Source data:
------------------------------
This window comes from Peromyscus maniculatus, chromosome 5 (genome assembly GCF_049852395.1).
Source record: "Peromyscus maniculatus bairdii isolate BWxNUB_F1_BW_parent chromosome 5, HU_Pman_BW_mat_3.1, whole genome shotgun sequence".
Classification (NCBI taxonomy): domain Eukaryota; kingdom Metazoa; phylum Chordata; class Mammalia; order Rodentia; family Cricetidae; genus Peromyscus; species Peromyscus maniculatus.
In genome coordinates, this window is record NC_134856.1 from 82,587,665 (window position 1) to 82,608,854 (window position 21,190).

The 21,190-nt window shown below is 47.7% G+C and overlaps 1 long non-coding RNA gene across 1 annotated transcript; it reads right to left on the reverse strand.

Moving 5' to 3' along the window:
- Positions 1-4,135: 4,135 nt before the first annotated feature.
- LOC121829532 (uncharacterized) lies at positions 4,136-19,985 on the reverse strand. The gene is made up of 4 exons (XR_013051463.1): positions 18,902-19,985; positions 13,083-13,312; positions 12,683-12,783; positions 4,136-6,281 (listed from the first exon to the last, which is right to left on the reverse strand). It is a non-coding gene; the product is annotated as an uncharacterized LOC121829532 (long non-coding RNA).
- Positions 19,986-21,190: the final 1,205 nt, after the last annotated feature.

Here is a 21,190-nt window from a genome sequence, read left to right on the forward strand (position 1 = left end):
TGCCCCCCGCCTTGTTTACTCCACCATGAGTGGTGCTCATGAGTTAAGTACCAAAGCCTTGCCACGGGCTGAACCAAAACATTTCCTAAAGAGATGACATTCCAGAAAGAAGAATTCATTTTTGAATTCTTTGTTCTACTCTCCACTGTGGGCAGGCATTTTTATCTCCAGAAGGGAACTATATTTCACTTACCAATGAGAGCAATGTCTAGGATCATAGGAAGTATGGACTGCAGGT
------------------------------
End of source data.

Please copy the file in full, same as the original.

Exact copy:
This window comes from Peromyscus maniculatus, chromosome 5 (genome assembly GCF_049852395.1).
Source record: "Peromyscus maniculatus bairdii isolate BWxNUB_F1_BW_parent chromosome 5, HU_Pman_BW_mat_3.1, whole genome shotgun sequence".
Classification (NCBI taxonomy): domain Eukaryota; kingdom Metazoa; phylum Chordata; class Mammalia; order Rodentia; family Cricetidae; genus Peromyscus; species Peromyscus maniculatus.
In genome coordinates, this window is record NC_134856.1 from 82,587,665 (window position 1) to 82,608,854 (window position 21,190).

The 21,190-nt window shown below is 47.7% G+C and overlaps 1 long non-coding RNA gene across 1 annotated transcript; it reads right to left on the reverse strand.

Moving 5' to 3' along the window:
- Positions 1-4,135: 4,135 nt before the first annotated feature.
- LOC121829532 (uncharacterized) lies at positions 4,136-19,985 on the reverse strand. The gene is made up of 4 exons (XR_013051463.1): positions 18,902-19,985; positions 13,083-13,312; positions 12,683-12,783; positions 4,136-6,281 (listed from the first exon to the last, which is right to left on the reverse strand). It is a non-coding gene; the product is annotated as an uncharacterized LOC121829532 (long non-coding RNA).
- Positions 19,986-21,190: the final 1,205 nt, after the last annotated feature.

Here is a 21,190-nt window from a genome sequence, read left to right on the forward strand (position 1 = left end):
TGCCCCCCGCCTTGTTTACTCCACCATGAGTGGTGCTCATGAGTTAAGTACCAAAGCCTTGCCACGGGCTGAACCAAAACATTTCCTAAAGAGATGACATTCCAGAAAGAAGAATTCATTTTTGAATTCTTTGTTCTACTCTCCACTGTGGGCAGGCATTTTTATCTCCAGAAGGGAACTATATTTCACTTACCAATGAGAGCAATGTCTAGGATCATAGGAAGTATGGACTGCAGGT